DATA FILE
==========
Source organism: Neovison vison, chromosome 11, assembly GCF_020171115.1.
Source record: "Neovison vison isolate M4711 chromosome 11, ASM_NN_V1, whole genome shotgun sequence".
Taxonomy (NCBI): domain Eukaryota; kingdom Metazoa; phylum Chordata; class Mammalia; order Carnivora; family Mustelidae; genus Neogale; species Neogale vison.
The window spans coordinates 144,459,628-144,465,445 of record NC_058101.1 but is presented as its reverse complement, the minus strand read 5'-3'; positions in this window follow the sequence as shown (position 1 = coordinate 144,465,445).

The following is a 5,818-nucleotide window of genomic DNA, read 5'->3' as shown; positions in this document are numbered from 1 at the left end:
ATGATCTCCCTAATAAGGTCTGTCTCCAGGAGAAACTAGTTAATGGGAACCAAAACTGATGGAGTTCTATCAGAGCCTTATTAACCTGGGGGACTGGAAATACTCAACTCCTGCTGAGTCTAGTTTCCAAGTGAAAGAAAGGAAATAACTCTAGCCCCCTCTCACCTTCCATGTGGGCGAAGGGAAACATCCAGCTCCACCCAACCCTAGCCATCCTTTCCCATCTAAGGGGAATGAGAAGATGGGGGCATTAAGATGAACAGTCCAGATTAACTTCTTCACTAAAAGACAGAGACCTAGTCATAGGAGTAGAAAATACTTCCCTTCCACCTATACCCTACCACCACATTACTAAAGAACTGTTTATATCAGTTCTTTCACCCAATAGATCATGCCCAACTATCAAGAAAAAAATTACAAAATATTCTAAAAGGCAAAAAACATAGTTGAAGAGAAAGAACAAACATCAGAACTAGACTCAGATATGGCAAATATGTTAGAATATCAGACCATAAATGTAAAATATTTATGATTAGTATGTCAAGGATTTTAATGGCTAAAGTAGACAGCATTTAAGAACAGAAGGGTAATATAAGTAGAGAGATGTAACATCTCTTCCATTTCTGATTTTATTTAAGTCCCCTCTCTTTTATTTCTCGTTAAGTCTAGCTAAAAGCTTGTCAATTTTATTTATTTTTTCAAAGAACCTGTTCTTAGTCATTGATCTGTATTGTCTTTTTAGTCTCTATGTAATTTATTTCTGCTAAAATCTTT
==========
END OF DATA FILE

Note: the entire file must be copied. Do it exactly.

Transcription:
Source organism: Neovison vison, chromosome 11, assembly GCF_020171115.1.
Source record: "Neovison vison isolate M4711 chromosome 11, ASM_NN_V1, whole genome shotgun sequence".
Taxonomy (NCBI): domain Eukaryota; kingdom Metazoa; phylum Chordata; class Mammalia; order Carnivora; family Mustelidae; genus Neogale; species Neogale vison.
The window spans coordinates 144,459,628-144,465,445 of record NC_058101.1 but is presented as its reverse complement, the minus strand read 5'-3'; positions in this window follow the sequence as shown (position 1 = coordinate 144,465,445).

The following is a 5,818-nucleotide window of genomic DNA, read 5'->3' as shown; positions in this document are numbered from 1 at the left end:
ATGATCTCCCTAATAAGGTCTGTCTCCAGGAGAAACTAGTTAATGGGAACCAAAACTGATGGAGTTCTATCAGAGCCTTATTAACCTGGGGGACTGGAAATACTCAACTCCTGCTGAGTCTAGTTTCCAAGTGAAAGAAAGGAAATAACTCTAGCCCCCTCTCACCTTCCATGTGGGCGAAGGGAAACATCCAGCTCCACCCAACCCTAGCCATCCTTTCCCATCTAAGGGGAATGAGAAGATGGGGGCATTAAGATGAACAGTCCAGATTAACTTCTTCACTAAAAGACAGAGACCTAGTCATAGGAGTAGAAAATACTTCCCTTCCACCTATACCCTACCACCACATTACTAAAGAACTGTTTATATCAGTTCTTTCACCCAATAGATCATGCCCAACTATCAAGAAAAAAATTACAAAATATTCTAAAAGGCAAAAAACATAGTTGAAGAGAAAGAACAAACATCAGAACTAGACTCAGATATGGCAAATATGTTAGAATATCAGACCATAAATGTAAAATATTTATGATTAGTATGTCAAGGATTTTAATGGCTAAAGTAGACAGCATTTAAGAACAGAAGGGTAATATAAGTAGAGAGATGTAACATCTCTTCCATTTCTGATTTTATTTAAGTCCCCTCTCTTTTATTTCTCGTTAAGTCTAGCTAAAAGCTTGTCAATTTTATTTATTTTTTCAAAGAACCTGTTCTTAGTCATTGATCTGTATTGTCTTTTTAGTCTCTATGTAATTTATTTCTGCTAAAATCTTT